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"One Good Trade" by Mike Bellafiore Book Review: Profile Traders

All trading books that claim to hand you the holy grail for a paltry sum are not for real. The title of the book should not lure you into thinking this is one of them.


This is a documentary of sorts inside a propriety desk you would want to lay your hands on. Let’s get in.


A quick look into the book


The book is split into three parts for ease of reading, and we will go with the same flow.


Part 1 – Inside a Prop Trading Firm

Part 2 – Tools of success

Part 3 – Getting technical



The Inside Story


Mike says a propriety firm is as successful as the way traders are trained and hired. A prop firm is filled with talented minds that you nurture in training, and they are all on their own.


Traders in Prop firms are their bosses and take their own decisions. They don’t wait to get a go-ahead to place a trade or get okayed for its size and risk. It’s all their call. Traders at prop desks are carefully hired, and no-nonsense training is provided.

Mike traders’ fight in a prop desk is not with clients or competitors of that sort. They win, and they take home the gains. The fight is with themselves. Traders don’t have to wait for monthly, quarterly, or yearly performances. Performances in Prop desks are transparently displayed on boards daily, and you are always on your toes.


He discusses the usual success mantras one would be aware of if he had been around the trading business for a while. These trading success mantras are elaborated by case studies of in-house traders of SMBs. These are some concepts that everyone is taught about or reads about trading success.


  1. The market is always right.

  2. Follow the rules, or you will risk being a loser.

  3. Always trade only the right opportunities or remain patiently waiting.

  4. Be self-disciplined and cut your losses small.

  5. Markets don’t reward arrogant and stubborn traders.


There are several case studies discussed in the book of in-house traders. Their strategies and trading highlights are discussed as small snippets.


One Good Trade


Mike drives home the concept of “One Good Trade” in a simple and this is a concept preached by several traders like Mark Douglas. Treat every trade at its merits, not by the profit or loss resulting from the trade.


A stop loss that is taken on a trade that was placed on sound fundamentals and as per the trade plan is a good trade. It’s all about one good trade and another one, and then another one. As long as you follow the process, every trade is a good trade. The results may vary, and the process in question may be another point of contention.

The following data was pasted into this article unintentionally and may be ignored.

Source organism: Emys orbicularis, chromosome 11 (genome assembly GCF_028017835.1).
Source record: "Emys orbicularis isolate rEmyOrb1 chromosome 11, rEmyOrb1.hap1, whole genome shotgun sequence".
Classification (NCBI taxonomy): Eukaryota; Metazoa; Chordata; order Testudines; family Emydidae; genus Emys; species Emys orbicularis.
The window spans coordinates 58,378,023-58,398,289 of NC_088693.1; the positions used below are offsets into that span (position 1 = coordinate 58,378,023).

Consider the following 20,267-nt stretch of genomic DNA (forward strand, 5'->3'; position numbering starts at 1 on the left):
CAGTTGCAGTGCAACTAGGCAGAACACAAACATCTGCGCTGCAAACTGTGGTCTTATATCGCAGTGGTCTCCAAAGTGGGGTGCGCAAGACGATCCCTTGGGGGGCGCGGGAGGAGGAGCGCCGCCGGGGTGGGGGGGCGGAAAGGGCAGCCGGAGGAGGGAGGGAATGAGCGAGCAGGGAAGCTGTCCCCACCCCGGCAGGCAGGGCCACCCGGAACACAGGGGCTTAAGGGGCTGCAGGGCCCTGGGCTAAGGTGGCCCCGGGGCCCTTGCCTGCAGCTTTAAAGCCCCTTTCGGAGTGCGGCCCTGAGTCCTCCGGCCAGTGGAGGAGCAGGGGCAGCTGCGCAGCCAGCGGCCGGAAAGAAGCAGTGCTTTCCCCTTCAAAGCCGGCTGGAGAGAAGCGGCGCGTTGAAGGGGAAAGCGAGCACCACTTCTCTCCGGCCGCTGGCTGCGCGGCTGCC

The Fundamentals – The Rules to Play


Mike calks out the seven fundamentals they expect traders to follow before entering a trade.


These fundamentals or rules, if you may put them in layman’s language, are discussed in detail. The fundamentals are listed below.

  1. Proper Preparation.

  2. Hard Work.

  3. Patience.

  4. A detailed plan before every trade.

  5. Discipline.

  6. Communication.

  7. Replaying important trades.



Pyramid of Success


The most important aspect that Mike can’t stress enough is for traders to emphasize trading skill development. You have to learn how to trade first, and understanding the natural laws of trading is a good place to start.


A future successful trader can master proven methods of trading before he can create his own. Proven methods of trading and psychology are what is drilled into the already bright and open minds that look to be hired in Prop Desks.


The learning curve is something no trader can avoid. It takes time to become good, and determination to survive the learning curve is what makes or breaks it. Mike stresses the need for new traders to focus on learning for at least 6-8 months before they can think of cracking the code big time.


Mike discusses in detail and with examples all the leg work that a trader should do to achieve success.

  1. Focus on improving every day.

  2. Ask thoughtful questions.

  3. Develop a daily work plan.

  4. Bounce back from defeat.

  5. Eliminate your mistakes.

  6. Respect the Markets.

  7. Master basic trading plans.

  8. Learn to execute orders quickly.

  9. Fine-tune focus.

  10. Control your emotions.



Getting Technical


Mike undoubtedly says that a trader is only as good as the stocks you trade. There is more relevant to this statement than what it means literally. Importance is given to the individual and the stock that is being traded. A combination of both in sync makes that one good trade.


As the author keeps repeating the concept of one good trade, the stress is to look at each trade at its merit.